Friday’s appearance of a three-member panel of the Indiana Court of Appeals at Brownstown Central High School served as a teaching moment for some local educators and as a chance for the public to get a rare glimpse of the state’s judicial system at work.

But for one man, the Appeals on Wheels program was an opportunity to practice his craft in front of the some people who helped make him who he is — a deputy attorney general for the state.

Tyler Banks, a Brownstown Central graduate, presented the oral argument for the state in Appeals on Wheels case which involved a Class B misdemeanor conviction for disorderly conduct in Franklin County.

The man convicted of disorderly conduct in that case, Michael Day, contends the evidence was insufficient to support a finding that he committed disorderly conduct during a domestic disturbance because he did little more than scream at his wife. The state contends he threatened to kill her and spit on her.

The appeals court does not re-try cases it receives from trial courts, but it does clarify questions of law raised by decisions made by trial court judges.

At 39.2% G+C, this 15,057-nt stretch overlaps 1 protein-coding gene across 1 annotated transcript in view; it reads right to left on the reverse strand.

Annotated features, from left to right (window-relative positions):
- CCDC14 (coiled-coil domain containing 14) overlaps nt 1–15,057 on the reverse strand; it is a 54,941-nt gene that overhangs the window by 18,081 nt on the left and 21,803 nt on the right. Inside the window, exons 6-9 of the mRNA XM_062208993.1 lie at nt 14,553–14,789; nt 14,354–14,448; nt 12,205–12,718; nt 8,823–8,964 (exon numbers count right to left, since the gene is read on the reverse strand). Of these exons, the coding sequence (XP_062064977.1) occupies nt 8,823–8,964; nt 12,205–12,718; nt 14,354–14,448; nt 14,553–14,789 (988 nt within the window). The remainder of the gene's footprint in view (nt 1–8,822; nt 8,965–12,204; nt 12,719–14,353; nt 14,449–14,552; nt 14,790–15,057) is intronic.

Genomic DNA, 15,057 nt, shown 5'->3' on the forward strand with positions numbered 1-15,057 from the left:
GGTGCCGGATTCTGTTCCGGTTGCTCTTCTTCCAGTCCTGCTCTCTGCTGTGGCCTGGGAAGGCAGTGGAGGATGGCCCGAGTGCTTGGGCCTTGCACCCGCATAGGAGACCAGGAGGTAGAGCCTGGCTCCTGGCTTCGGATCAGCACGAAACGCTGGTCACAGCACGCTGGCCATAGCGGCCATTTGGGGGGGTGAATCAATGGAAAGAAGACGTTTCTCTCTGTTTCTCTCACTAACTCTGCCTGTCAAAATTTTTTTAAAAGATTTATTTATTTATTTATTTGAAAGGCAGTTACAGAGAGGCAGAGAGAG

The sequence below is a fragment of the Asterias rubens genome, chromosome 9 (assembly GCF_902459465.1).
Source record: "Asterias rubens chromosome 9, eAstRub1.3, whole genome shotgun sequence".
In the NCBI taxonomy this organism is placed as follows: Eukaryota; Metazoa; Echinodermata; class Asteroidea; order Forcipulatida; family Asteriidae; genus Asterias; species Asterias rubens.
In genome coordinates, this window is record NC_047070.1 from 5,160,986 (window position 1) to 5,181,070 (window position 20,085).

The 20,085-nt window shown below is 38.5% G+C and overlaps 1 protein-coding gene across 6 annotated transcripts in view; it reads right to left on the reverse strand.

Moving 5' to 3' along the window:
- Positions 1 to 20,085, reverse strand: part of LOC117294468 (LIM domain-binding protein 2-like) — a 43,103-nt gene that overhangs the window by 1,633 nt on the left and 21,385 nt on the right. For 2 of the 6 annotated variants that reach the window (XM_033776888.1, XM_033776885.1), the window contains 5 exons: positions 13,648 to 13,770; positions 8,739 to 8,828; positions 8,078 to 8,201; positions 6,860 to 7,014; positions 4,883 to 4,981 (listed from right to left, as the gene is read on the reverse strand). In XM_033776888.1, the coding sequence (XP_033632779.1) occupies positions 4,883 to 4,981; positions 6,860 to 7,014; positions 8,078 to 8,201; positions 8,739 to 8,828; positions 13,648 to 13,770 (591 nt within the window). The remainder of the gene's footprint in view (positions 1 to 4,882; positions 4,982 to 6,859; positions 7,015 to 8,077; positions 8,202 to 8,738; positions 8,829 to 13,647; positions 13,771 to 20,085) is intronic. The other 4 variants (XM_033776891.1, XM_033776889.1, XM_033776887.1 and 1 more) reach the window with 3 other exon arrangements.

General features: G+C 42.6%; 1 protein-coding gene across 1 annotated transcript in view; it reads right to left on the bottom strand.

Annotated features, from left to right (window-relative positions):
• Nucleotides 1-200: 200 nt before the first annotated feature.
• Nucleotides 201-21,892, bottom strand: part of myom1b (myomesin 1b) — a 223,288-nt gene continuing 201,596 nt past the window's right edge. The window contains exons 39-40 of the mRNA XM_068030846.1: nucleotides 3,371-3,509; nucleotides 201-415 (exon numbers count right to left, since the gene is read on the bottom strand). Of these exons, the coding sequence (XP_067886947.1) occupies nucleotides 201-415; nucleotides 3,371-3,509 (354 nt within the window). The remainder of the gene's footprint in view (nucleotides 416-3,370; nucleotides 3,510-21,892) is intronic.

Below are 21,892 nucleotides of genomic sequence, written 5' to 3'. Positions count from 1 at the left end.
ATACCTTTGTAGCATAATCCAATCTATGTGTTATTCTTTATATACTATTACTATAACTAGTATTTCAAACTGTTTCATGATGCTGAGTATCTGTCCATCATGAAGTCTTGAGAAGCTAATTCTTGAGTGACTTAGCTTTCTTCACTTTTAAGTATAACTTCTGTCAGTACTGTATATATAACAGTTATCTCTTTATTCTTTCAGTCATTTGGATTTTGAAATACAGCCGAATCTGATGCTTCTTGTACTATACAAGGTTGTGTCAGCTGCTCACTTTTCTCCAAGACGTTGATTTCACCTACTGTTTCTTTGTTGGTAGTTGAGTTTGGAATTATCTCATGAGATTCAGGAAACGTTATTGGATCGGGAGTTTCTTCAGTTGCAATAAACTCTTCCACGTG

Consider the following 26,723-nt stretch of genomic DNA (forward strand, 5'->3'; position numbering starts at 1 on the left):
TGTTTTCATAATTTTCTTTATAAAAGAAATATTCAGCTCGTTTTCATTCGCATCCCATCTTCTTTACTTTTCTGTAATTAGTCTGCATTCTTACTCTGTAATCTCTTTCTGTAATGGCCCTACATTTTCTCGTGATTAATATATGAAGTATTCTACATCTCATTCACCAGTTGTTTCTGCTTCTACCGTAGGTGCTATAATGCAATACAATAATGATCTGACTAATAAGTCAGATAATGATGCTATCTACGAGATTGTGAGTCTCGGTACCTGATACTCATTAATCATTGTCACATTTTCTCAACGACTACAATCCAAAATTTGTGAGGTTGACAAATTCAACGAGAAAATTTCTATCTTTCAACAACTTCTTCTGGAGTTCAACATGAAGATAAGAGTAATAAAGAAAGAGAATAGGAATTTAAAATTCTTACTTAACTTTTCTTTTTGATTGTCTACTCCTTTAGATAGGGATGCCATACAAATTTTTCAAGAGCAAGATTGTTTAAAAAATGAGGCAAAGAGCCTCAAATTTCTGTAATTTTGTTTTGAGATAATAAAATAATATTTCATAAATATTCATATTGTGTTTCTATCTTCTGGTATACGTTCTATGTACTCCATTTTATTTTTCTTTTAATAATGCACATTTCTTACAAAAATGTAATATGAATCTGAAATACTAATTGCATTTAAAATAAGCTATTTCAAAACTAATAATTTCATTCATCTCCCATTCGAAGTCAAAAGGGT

Pat Bahan, a U.S. history and government teacher at Medora High School, said the court’s visit and the chance to listen to oral arguments was just something that couldn’t be in taught with a textbook.

He said he rearranged the order of curriculum in his U.S. government class because of the court’s visit.

“I would not normally have studied it in the order that we are but because I knew the Appeals on Wheels court was going to be here, I deliberately changed the order,” he said.

Bahan said he’s spent some time lately discussing the appellate court system with his students so they could understand what was happening during the court’s visit.

“… and allow them to better understand the whole legal process in combination,” he said.

A large number of Brownstown Central students, including junior Laysha Daulton, attended the hearing.